So, yes, one could say that there is something pornographic in the female torso painting, too. This is in many ways not surprising given the fact that Warhol (especially in his films) mingled porn and art all the time. However, there is more to it, I think. This painting also provides a look onto female sexuality from a very detached perspective which is far removed from the horniness of porn. Since Warhol was gay he looked upon the female private parts from an entirely different angle than a straight man would do. While I think that he really had a curiosity for the female sex in as far as he was intrigued in its otherness and the sensuality that is so often associated with it, he wasn't interested in any form of physical contact with women.
It appears to me that some of the elegance of the female torso painting stems from the fact that it may be one of the most neutral looks upon a female crotch that one may possibly get. As a woman and a feminist, I often find myself getting angry at the fact that so many depictions of women in museums and galleries go back to a very traditional 'male gaze' which is always looking at women with a specifically male eroticism. This is not to say that Warhol's torso painting is not possibly arousing for straight men. Yet, there is a certain 'coolness' about it which is, in my opinion, opposed to the 'hotness' one could for example associate with Gustav Courbet's The Origin of the World.
Despite the fact that Courbet chose to portrait his model's crotch with a full bush, thus covering up parts of the labia, his painting shows a lot more than Warhol's work does. Especially considering the time in which it was created, I wouldn't be surprised if some men used this image for some heavy masturbation (not saying that there is necessarily something wrong with this). Courbet's work simply reeks of male fantasy. The spread legs, the genitals clearly in the foreground of the painting, ready to be penetrated. The woman as a powerful spring of life but only if the male phallus enters, conquers her. Otherwise the power she has is simply that of generating male arousal which is (we all know it) really just a brief moment.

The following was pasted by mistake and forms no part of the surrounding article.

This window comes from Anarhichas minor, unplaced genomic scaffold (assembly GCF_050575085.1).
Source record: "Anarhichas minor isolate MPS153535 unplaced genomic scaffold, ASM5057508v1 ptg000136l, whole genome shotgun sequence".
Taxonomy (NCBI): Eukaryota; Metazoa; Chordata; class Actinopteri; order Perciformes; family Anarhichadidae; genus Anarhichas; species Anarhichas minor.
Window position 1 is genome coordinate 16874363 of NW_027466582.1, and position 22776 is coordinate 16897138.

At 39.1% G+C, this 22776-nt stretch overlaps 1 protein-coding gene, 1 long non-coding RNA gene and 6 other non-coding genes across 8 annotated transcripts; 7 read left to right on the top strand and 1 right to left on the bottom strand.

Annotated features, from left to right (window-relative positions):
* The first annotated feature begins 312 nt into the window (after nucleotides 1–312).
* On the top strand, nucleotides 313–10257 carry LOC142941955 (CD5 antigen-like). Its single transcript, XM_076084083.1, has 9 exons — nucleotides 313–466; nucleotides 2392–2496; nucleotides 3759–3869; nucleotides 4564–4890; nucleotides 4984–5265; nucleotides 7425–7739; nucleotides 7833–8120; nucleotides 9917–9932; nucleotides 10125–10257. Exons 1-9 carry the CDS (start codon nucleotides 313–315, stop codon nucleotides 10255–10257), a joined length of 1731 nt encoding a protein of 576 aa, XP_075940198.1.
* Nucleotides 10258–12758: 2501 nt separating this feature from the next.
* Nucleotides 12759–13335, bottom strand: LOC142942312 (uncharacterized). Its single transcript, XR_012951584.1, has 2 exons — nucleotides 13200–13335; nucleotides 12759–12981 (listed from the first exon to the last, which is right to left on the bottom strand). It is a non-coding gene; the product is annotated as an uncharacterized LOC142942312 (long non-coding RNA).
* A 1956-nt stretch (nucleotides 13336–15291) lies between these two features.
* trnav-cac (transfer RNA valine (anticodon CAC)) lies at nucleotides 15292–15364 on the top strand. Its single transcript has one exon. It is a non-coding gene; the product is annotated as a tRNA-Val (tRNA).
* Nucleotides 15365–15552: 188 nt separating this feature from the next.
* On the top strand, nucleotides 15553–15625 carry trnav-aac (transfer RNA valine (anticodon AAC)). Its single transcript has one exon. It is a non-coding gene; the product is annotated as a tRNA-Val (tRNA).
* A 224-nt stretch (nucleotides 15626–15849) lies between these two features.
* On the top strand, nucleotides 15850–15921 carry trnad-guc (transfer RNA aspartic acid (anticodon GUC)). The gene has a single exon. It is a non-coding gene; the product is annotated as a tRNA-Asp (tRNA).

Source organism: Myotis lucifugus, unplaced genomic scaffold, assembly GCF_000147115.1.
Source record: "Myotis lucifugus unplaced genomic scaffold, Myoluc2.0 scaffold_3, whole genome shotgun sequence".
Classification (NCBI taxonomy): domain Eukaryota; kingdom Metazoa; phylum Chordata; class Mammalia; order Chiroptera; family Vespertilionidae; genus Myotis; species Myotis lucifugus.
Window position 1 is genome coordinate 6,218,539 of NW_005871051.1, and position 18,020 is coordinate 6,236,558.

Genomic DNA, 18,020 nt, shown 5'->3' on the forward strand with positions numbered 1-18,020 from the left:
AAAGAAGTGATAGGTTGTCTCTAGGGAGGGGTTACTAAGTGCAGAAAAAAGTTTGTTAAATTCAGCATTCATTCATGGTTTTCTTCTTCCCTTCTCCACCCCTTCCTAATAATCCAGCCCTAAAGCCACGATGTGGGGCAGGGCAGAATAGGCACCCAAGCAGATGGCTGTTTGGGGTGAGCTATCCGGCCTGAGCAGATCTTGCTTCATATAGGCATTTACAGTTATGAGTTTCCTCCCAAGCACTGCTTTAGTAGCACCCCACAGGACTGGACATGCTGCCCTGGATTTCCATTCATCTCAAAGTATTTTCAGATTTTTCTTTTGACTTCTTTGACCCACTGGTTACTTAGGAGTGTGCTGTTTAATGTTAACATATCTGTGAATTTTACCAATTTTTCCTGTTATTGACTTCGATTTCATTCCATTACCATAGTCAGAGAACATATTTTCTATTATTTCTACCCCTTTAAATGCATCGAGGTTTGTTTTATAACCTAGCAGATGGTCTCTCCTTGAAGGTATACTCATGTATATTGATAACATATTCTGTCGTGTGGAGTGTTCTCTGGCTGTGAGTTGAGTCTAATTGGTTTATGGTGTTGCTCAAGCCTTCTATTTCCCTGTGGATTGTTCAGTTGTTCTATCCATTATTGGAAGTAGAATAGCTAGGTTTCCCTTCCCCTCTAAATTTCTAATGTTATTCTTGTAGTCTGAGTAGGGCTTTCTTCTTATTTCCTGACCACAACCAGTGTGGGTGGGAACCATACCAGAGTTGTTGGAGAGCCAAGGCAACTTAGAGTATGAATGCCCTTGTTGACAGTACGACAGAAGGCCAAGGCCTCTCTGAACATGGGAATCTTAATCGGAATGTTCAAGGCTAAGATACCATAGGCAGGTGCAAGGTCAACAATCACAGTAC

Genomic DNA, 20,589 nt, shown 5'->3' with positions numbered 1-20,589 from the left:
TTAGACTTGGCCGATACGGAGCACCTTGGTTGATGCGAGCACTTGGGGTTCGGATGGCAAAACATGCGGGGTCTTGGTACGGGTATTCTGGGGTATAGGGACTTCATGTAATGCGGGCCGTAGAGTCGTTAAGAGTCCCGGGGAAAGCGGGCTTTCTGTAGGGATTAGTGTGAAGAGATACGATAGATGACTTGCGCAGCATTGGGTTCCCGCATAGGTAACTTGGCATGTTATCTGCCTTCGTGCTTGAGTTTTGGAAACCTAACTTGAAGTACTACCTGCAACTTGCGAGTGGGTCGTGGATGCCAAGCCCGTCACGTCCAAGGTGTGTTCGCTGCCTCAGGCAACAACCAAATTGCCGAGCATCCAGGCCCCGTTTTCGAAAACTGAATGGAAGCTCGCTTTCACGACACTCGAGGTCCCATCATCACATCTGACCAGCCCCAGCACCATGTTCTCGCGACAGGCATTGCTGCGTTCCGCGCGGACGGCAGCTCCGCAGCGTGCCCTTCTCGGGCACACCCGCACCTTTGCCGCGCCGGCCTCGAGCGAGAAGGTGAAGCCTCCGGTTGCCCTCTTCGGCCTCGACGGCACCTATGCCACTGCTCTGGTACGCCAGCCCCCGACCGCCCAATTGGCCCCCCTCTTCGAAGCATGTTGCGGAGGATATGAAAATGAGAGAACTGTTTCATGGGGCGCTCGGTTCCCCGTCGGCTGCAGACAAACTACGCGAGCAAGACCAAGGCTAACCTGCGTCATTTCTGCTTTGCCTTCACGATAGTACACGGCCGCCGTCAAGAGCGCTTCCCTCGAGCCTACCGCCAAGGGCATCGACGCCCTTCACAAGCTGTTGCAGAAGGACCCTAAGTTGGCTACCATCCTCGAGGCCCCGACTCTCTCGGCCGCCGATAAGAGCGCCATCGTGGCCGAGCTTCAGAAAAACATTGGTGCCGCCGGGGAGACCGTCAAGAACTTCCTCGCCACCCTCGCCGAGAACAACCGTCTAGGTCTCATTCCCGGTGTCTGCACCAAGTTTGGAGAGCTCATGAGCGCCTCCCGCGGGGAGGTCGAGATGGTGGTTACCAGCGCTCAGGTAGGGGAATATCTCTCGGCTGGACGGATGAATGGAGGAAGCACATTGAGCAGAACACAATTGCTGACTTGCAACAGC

Warhol's portrait of the female torso is more distancing. It does not necessarily render female sexuality as something liberating or empowering (or give an insight to the way women perceive their sexual desires) but it doesn't beg for male arousal and penetration either. Whoever the model was, she clearly had a beautiful body and two cute beauty spots right beneath the belly button. Yet, if someone from a different universe would look at this painting without the 'human sex drive' they may just take pleasure in the shapes and shades of this artwork rather than its 'content'. I guess Warhol was in many ways 'alien enough' to provide us with this view.
In the end, the exhibition did lighten my mood and I ended up with booty: the catalogue (for only ten pounds!!! special offer on that particular day, lucky me) and the book On & By Andy Warhol, edited by Gilda Williams.
P.S.: Now that I'm reading through this post again, I want to do research on the topic of pubic hair in the depiction of female bodies through the course of art history. If no one else has done this yet, I call dibs on this idea!!!